Eating and sleeping are not guaranteed either. Dinner takes place at 5:30 p.m., and many times dinner is interrupted with a call. Just in case of a missed meal, Records keeps what he calls a Scooby bag in his car filled with granola bars and other snacks to eat on the go.
If Records is able to make it to bed, it is usually around 1:30 a.m. or 2. He listens to three radios, one monitoring the police and the others to monitor what is going on around the city.
If something pops up, Records is on the scene.
Just a year ago the fire department serviced 13,293 calls. Records likens his job to the Maytag Repairman.
“You do not like seeing anyone hurt,” he said. “But you damn sure want an opportunity to work you trade.”
As an escape from firefighting, Records has worked with the Baltimore Orioles for 22 years, even working as a bullpen catcher in Camden Yards. His time with the organization has yielded him two championship rings with the club and allowed him to meet Oriole favorites such as Cal Ripken Jr., B.J. Surhoff and Nick Markakis and current stars such as Manny Machado.
Although working with the team for 22 years and living in a Baltimore market, Records considers himself a Washington Nationals fan, working with its predecessor the Montreal Expos for a season.
“[Orioles Owner] Peter Angelos turns me,” Records said. “What did they do in the free agent market this season? Nothing.”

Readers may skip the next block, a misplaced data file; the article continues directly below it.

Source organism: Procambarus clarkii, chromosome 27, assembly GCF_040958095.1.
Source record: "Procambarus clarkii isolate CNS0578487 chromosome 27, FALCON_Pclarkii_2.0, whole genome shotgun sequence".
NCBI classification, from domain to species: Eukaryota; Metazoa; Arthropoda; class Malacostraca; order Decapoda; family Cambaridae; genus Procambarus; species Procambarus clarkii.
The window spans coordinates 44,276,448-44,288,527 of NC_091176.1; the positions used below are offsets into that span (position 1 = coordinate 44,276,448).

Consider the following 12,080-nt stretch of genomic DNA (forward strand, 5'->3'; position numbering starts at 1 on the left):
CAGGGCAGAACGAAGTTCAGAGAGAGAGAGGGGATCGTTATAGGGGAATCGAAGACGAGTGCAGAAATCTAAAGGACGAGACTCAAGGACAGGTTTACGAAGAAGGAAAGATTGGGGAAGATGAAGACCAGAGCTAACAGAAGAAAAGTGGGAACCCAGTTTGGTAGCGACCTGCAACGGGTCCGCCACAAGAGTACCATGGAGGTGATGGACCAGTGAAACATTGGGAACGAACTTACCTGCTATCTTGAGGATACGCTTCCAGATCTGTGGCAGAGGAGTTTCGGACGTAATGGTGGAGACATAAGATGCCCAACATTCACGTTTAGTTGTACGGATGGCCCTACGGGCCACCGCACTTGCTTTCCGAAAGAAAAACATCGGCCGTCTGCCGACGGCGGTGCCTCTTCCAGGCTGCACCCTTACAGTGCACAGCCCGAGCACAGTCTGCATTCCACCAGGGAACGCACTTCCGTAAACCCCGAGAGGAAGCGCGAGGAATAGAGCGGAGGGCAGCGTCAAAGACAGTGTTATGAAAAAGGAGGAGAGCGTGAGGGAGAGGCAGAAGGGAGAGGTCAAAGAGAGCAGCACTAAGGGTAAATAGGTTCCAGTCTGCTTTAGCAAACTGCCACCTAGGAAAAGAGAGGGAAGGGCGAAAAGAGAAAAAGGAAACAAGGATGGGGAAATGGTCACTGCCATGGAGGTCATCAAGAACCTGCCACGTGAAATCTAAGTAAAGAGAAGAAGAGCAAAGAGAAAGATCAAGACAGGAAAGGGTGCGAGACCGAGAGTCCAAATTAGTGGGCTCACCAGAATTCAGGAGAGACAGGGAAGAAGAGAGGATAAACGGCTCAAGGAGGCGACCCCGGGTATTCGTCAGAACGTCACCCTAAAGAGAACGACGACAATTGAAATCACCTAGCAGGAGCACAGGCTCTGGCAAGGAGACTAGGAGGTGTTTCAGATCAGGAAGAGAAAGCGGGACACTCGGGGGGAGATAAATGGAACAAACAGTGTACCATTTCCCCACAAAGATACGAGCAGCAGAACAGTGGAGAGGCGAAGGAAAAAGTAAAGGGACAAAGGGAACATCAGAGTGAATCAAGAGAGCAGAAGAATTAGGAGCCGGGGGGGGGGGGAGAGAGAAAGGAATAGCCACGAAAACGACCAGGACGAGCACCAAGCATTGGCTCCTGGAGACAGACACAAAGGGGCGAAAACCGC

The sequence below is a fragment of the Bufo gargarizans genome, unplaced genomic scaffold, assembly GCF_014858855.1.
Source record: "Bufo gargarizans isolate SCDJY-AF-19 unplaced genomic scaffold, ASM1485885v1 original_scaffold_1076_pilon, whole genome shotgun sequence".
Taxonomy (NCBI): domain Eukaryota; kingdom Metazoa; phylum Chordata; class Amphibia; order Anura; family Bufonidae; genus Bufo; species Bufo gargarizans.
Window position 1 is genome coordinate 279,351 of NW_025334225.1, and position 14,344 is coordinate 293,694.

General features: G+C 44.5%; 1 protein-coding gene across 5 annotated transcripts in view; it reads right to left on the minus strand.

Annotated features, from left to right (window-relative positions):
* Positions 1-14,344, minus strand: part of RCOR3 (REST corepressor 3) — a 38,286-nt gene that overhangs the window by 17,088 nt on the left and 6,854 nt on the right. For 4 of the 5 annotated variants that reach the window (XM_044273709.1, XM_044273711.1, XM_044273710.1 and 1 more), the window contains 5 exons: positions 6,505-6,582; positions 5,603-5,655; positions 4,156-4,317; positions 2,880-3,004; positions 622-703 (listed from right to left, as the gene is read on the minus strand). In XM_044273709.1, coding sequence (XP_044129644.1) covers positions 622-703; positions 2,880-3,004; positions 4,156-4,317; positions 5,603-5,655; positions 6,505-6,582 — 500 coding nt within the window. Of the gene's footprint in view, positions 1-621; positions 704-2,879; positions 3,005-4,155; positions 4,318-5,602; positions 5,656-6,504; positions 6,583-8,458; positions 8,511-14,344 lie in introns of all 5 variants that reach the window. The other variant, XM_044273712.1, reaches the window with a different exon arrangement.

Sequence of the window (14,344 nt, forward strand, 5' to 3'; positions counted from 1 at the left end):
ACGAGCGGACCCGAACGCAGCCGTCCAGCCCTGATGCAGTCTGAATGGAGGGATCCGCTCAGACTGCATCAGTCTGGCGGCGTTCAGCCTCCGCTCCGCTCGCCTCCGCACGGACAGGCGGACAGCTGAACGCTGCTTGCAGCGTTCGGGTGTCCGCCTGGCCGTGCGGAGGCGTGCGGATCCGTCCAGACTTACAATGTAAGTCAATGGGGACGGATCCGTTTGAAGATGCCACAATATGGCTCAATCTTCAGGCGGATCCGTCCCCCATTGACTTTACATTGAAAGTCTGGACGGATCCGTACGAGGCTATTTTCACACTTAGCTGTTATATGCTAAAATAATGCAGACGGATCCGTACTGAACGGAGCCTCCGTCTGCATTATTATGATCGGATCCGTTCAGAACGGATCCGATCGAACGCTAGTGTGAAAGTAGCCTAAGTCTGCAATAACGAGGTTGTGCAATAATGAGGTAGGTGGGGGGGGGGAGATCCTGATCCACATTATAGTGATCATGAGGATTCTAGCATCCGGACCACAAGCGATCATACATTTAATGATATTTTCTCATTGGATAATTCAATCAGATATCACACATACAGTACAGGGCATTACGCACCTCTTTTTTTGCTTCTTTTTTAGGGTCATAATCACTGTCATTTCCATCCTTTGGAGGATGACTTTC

With the Orioles he works with its Class A team the Delmarva Shorebirds in Salisbury, helping players unfamiliar to the area find adequate housing, helping them with uniforms and also helping maintain the field.
His job with the Orioles has allowed players from the Shorebirds to take part of ride-alongs with Records, going on scene and seeing the dangers of being a firefighter.
He has even played matchmaker, introducing former Orioles closer Jim Johnson and his wife, a Salisbury University alum.
Alongside a map of the city on his desk, Records carries a copy of the Shorebirds’ schedule and a vacation sheet. He uses his mandatory vacation hours to work with the Shorebirds and records says that even with his hectic schedule he only misses around five games a season.
The job is his stress relief. For a short time he is able to leave the reality of being a firefighter.
“It is the only thing I have been able to achieve where I can leave here and forget what I do,” Records said. “I can forget all the blood and guts of dead people.
If I did not have it I would be a basket case.”
Sports were always his escape.
While driving around he points to a small house. It is where Records grew up, right across the street from Doverdale Park.
He spent many hours at the park, playing sports such as basketball, football and baseball. Growing up in a dangerous area, he points to houses where former childhood friends who have been in-and-out of prison.
The park kept him off the streets.
“It was the perfect deal,” Records said. “It was the only thing that kept me out of trouble.”
A city that Records gives much of his effort protecting, it was this city that almost took his life. He fell through the roof of a burning building during a fire on Riverside Drive.
Records says that at 57 he can still go like when he was young. But in this job, nothing is guaranteed.